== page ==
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Historian John Miller dies at 83
STANFORD -- John C. Miller, a scholar who specialized in the early history of the United States, died Sunday, Dec. 1, at Stanford University Hospital after a short illness. He was 83.
Miller was a member of the Stanford University history faculty from 1950 until his retirement in 1973. He was the first holder of the Edgar E. Robinson Professorship in United States History, a chair he held from 1953 until his retirement.
His books included Origins of the American Revolution, which was a 1943 Book of the Month Club selection, and Alexander Hamilton, a 1959 biography that won the Commonwealth Club Gold Medal Award for nonfiction.
Miller continued to write after retirement, and his most recent book, Wolf by the Ears: Thomas Jefferson and Slavery, was published in 1977. Among his other books are The Colonial Image, Origins of American Culture, Triumph of Freedom and The Federalist Era - 1789-1801.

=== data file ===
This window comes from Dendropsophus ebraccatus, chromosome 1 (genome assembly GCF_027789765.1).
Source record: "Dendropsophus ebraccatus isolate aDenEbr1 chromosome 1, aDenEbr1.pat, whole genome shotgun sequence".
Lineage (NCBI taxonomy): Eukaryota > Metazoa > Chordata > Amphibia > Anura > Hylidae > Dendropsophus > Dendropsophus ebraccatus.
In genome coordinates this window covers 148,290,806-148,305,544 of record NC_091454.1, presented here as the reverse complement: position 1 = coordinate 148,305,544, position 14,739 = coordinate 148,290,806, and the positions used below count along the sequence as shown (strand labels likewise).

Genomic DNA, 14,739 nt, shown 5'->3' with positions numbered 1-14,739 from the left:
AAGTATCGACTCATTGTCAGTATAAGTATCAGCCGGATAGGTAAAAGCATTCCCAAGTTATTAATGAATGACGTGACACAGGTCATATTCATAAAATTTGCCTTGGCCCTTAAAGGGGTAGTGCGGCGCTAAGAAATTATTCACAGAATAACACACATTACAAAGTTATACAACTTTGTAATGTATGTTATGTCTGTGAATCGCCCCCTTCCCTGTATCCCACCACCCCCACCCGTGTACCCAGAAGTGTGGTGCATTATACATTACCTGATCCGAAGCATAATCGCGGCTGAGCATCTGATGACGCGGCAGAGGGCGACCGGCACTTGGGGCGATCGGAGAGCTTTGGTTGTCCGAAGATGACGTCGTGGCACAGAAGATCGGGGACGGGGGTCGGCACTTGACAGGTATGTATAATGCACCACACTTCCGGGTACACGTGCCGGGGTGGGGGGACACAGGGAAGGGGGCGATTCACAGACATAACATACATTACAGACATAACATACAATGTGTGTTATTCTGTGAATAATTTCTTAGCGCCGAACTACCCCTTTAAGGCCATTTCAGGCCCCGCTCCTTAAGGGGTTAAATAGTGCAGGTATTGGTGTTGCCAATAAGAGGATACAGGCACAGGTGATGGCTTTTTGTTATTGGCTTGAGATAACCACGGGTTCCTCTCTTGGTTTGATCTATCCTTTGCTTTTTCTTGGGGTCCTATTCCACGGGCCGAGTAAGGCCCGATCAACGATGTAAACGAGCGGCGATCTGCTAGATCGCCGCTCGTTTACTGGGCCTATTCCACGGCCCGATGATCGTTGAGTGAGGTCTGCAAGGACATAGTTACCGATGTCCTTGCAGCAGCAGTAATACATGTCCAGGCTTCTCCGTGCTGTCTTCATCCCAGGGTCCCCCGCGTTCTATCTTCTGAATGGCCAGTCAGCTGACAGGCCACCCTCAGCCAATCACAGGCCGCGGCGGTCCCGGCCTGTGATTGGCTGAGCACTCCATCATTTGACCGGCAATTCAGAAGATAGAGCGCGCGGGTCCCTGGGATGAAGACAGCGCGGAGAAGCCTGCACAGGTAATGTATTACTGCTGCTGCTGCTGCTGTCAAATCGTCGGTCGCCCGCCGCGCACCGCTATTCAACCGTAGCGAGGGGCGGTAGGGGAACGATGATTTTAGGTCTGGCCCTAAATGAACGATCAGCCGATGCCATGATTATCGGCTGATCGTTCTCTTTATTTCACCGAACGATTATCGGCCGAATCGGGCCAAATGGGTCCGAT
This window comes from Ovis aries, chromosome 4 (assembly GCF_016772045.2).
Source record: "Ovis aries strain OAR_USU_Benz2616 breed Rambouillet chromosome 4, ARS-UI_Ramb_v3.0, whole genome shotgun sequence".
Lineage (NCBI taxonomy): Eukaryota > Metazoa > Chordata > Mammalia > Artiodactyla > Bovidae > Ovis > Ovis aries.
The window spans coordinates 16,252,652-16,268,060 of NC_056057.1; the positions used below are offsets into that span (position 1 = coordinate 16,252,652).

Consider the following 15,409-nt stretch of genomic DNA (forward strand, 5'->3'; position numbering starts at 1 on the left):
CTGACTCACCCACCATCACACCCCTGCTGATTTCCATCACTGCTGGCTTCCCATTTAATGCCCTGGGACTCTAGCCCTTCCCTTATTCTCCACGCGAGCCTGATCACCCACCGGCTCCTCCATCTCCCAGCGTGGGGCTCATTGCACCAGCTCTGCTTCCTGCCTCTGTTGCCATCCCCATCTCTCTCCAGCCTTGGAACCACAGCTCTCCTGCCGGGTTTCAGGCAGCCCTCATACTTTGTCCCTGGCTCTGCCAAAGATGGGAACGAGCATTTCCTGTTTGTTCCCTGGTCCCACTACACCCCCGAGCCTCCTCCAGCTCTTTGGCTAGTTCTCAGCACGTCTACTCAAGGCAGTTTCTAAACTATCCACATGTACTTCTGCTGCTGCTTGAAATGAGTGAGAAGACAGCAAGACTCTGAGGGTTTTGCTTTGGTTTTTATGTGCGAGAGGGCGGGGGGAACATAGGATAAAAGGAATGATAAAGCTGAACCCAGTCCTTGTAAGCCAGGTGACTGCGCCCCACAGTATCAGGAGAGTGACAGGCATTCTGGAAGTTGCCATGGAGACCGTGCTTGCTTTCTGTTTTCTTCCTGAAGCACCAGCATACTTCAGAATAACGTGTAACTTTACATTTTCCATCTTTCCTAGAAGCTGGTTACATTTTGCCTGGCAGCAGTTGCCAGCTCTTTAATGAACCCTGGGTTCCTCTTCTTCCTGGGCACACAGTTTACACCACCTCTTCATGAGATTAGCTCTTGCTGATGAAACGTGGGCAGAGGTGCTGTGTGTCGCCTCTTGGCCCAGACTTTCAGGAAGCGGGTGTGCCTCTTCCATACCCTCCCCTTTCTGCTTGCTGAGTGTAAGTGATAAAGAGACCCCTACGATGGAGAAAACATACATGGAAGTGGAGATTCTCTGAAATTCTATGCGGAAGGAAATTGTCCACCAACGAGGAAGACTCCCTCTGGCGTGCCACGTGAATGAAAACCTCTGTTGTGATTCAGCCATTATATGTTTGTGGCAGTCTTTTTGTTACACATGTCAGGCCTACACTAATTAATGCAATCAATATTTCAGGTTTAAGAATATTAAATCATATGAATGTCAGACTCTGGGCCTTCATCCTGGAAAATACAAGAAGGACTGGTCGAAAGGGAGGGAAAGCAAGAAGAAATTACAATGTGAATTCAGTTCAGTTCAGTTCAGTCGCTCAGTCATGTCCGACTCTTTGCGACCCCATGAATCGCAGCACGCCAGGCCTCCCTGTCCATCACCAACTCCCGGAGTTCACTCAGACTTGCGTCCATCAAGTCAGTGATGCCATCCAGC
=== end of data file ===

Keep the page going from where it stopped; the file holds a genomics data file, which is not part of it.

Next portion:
Born in Santa Barbara and reared in Seattle, Miller earned his bachelor's, master's and doctoral degrees at Harvard University. As a graduate student, he was awarded the Frederick Sheldon Traveling Fellowship and spent a year in Europe and North Africa. He later studied in Holland on a Fulbright grant. He was a member of the Harvard Society of Fellows.
He came to Stanford after 10 years on the faculty of Bryn Mawr College.
Miller and his wife, Gladys Johnson Miller, had two homes, one on the Stanford campus and the other on San Juan Island, Wash.
In addition to his wife, Miller is survived by three sons, Jeffrey B., John H. and Charles A. Miller, and three grandsons.
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